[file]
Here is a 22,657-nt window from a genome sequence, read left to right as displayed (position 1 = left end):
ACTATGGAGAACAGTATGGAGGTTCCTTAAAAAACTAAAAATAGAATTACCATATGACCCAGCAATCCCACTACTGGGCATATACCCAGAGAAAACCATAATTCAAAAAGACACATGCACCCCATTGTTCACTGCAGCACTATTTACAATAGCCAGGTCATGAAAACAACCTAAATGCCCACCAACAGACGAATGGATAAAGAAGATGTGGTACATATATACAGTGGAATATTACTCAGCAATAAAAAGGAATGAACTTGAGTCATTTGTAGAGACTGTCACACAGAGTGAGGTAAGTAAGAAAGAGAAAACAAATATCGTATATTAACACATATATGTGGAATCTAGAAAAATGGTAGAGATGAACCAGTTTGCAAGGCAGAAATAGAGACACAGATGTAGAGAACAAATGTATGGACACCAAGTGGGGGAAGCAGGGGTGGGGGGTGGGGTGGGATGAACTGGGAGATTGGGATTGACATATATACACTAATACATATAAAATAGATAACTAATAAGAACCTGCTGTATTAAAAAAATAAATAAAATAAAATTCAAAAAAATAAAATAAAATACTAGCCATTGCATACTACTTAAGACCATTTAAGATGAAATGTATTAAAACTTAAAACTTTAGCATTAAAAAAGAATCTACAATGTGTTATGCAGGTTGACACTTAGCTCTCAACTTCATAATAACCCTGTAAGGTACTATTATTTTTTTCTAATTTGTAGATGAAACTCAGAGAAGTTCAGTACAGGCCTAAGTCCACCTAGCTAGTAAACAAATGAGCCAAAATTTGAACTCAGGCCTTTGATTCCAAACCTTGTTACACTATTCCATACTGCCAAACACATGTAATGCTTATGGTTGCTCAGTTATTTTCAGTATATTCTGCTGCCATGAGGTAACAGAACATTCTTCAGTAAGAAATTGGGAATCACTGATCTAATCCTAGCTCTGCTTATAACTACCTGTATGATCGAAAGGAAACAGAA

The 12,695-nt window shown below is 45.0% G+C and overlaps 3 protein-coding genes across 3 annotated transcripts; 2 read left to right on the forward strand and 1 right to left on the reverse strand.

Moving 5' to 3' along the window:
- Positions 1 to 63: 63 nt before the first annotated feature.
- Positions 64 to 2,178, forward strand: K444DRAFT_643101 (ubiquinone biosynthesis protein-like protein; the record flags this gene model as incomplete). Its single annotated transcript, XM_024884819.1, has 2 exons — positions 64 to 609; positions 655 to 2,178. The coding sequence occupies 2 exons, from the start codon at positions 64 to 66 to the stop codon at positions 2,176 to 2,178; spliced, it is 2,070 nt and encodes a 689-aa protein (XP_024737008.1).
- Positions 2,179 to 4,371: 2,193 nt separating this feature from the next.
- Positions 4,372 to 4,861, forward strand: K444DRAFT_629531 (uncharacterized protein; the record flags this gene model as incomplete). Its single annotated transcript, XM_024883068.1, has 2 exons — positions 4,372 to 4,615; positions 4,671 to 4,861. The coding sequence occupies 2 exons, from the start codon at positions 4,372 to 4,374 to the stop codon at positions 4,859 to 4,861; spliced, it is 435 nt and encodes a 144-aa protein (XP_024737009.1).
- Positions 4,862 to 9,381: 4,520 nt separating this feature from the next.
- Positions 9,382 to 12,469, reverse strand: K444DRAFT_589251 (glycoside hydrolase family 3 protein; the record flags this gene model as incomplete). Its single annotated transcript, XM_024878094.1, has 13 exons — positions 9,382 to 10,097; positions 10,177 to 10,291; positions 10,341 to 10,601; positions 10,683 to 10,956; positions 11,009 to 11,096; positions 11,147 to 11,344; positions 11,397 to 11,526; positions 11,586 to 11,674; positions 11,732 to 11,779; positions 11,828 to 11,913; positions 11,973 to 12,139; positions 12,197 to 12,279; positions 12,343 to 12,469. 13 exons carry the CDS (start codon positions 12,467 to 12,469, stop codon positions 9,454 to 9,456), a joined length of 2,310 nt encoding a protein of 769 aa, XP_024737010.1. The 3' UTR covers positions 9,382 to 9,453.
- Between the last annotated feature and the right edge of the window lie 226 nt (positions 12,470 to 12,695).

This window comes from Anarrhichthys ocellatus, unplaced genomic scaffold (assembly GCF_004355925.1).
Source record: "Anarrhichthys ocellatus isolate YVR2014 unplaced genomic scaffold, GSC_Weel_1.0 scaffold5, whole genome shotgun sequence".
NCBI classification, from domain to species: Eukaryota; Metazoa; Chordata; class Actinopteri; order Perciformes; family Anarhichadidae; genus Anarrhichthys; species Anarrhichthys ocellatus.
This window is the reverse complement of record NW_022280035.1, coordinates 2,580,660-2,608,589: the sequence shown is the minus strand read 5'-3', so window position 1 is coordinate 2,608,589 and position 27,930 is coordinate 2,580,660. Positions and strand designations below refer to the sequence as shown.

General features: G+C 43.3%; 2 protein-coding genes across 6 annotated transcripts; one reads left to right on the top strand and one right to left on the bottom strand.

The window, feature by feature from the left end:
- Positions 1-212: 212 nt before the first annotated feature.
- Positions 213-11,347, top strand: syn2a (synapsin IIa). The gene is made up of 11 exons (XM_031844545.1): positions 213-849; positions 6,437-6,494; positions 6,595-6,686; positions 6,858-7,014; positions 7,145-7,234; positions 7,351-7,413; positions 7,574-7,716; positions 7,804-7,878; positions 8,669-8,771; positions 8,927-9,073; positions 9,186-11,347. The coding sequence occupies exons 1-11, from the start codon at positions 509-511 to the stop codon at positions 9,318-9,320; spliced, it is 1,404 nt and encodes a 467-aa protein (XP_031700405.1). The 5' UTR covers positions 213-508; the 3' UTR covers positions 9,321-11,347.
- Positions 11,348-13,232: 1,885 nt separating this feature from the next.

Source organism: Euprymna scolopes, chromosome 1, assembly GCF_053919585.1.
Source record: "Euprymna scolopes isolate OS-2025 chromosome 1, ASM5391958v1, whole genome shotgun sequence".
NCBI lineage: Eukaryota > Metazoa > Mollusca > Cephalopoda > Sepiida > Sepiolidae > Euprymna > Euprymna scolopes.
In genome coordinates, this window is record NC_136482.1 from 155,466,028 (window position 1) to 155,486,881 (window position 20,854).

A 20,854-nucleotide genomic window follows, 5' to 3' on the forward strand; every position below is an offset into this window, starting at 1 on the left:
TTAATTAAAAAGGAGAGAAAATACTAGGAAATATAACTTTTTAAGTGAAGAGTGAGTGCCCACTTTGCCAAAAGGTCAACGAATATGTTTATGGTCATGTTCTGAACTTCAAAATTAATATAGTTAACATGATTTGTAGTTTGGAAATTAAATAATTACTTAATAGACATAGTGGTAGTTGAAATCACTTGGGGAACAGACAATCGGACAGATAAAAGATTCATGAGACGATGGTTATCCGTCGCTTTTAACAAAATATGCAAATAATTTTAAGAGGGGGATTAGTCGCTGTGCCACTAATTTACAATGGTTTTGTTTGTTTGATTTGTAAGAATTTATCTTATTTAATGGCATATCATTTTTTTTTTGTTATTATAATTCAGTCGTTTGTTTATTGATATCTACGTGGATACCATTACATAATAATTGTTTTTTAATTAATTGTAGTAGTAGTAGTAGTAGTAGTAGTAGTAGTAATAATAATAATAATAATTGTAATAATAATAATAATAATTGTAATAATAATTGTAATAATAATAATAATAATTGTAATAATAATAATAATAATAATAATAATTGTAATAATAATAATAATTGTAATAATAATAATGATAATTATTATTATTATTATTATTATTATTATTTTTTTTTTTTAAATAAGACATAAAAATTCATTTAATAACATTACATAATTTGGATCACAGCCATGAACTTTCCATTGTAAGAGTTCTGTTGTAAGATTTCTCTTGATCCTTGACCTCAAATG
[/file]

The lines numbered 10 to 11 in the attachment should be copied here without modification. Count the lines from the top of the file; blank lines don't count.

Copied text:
- Positions 9,382 to 12,469, reverse strand: K444DRAFT_589251 (glycoside hydrolase family 3 protein; the record flags this gene model as incomplete). Its single annotated transcript, XM_024878094.1, has 13 exons — positions 9,382 to 10,097; positions 10,177 to 10,291; positions 10,341 to 10,601; positions 10,683 to 10,956; positions 11,009 to 11,096; positions 11,147 to 11,344; positions 11,397 to 11,526; positions 11,586 to 11,674; positions 11,732 to 11,779; positions 11,828 to 11,913; positions 11,973 to 12,139; positions 12,197 to 12,279; positions 12,343 to 12,469. 13 exons carry the CDS (start codon positions 12,467 to 12,469, stop codon positions 9,454 to 9,456), a joined length of 2,310 nt encoding a protein of 769 aa, XP_024737010.1. The 3' UTR covers positions 9,382 to 9,453.
- Between the last annotated feature and the right edge of the window lie 226 nt (positions 12,470 to 12,695).